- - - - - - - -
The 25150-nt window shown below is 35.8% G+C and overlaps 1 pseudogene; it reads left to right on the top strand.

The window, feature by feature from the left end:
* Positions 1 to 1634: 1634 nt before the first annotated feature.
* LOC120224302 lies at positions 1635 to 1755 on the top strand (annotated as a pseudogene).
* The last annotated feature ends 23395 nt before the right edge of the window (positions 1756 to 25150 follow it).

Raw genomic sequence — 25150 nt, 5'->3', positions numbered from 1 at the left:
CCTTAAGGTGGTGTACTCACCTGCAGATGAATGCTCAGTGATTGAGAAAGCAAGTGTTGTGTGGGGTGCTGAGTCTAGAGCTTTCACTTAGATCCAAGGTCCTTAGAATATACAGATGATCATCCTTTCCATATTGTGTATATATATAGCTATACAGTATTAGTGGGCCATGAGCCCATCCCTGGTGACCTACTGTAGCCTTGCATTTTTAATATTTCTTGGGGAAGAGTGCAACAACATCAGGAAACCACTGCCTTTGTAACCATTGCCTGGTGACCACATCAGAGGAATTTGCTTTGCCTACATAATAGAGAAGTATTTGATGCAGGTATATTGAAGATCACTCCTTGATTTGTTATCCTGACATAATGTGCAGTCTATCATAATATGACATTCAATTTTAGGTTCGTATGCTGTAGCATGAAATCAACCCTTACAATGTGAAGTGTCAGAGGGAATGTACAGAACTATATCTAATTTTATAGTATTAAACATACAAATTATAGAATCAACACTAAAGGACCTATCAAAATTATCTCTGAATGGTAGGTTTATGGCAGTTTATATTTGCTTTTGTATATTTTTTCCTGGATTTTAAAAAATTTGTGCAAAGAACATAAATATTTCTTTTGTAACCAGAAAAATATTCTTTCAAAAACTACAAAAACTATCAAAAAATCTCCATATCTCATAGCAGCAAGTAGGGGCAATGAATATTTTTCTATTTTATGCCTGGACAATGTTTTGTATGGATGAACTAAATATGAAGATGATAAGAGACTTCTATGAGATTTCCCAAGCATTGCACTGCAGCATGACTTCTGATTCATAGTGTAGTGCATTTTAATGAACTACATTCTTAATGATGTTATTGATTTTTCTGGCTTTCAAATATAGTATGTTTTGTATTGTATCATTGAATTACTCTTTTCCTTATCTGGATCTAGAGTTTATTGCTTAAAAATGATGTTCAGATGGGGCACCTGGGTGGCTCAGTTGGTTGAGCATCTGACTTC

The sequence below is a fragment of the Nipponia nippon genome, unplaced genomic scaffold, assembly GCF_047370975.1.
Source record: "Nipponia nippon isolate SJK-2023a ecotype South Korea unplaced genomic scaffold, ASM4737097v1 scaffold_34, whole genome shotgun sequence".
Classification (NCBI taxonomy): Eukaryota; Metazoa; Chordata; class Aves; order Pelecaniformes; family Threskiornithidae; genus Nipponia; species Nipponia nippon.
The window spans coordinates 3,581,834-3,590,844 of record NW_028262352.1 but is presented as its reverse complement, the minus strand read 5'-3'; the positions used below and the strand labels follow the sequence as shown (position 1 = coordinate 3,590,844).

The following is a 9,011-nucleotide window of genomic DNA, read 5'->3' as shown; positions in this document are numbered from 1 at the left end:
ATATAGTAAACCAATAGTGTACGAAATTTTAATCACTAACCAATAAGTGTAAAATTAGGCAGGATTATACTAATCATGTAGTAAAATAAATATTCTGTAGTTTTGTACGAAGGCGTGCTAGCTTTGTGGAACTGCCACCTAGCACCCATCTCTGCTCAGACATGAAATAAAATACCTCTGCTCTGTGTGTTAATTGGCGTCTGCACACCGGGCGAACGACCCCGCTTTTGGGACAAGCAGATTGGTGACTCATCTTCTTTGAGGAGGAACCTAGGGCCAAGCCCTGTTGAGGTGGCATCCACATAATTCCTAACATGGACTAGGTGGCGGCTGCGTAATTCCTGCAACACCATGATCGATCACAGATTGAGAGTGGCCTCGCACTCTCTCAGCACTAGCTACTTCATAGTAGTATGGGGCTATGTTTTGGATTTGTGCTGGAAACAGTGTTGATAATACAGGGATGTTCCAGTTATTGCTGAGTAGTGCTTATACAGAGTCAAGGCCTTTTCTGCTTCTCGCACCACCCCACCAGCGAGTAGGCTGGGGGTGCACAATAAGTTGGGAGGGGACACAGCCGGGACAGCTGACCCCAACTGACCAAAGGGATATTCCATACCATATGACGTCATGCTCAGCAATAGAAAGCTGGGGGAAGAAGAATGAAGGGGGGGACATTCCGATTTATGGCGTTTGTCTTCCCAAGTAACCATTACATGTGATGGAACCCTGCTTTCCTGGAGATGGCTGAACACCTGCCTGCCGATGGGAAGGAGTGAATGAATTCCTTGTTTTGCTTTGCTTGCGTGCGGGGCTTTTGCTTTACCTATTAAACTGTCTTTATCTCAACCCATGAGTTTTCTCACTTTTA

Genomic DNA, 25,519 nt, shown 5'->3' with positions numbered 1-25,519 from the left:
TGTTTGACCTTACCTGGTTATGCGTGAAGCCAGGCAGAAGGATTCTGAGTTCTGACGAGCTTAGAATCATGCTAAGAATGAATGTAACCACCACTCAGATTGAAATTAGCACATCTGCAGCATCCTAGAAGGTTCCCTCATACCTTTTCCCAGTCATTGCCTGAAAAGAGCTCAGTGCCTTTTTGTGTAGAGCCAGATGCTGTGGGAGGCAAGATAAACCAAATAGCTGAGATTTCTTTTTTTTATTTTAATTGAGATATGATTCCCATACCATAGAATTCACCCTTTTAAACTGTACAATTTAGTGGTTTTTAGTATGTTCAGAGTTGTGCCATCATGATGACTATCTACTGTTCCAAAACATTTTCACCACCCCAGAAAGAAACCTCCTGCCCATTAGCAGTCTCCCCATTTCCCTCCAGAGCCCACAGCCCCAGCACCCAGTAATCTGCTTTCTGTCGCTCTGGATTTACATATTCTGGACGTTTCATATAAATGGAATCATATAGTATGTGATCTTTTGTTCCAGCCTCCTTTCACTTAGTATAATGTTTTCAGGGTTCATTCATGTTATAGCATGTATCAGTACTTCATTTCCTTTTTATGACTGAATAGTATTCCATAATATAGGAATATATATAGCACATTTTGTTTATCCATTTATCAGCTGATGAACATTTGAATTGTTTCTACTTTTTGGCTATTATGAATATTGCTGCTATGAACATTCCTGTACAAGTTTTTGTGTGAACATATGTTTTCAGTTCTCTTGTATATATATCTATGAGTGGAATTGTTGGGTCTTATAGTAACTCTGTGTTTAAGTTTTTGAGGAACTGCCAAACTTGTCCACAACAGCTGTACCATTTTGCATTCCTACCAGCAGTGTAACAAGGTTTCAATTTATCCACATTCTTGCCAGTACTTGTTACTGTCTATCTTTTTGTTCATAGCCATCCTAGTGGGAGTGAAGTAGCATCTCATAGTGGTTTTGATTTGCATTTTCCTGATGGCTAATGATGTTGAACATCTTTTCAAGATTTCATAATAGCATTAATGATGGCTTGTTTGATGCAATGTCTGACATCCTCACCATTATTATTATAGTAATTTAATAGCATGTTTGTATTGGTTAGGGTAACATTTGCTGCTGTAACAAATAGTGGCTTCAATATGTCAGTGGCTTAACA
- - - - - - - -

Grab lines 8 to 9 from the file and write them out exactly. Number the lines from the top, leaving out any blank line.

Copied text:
The sequence below is a fragment of the Nipponia nippon genome, unplaced genomic scaffold, assembly GCF_047370975.1.
Source record: "Nipponia nippon isolate SJK-2023a ecotype South Korea unplaced genomic scaffold, ASM4737097v1 scaffold_34, whole genome shotgun sequence".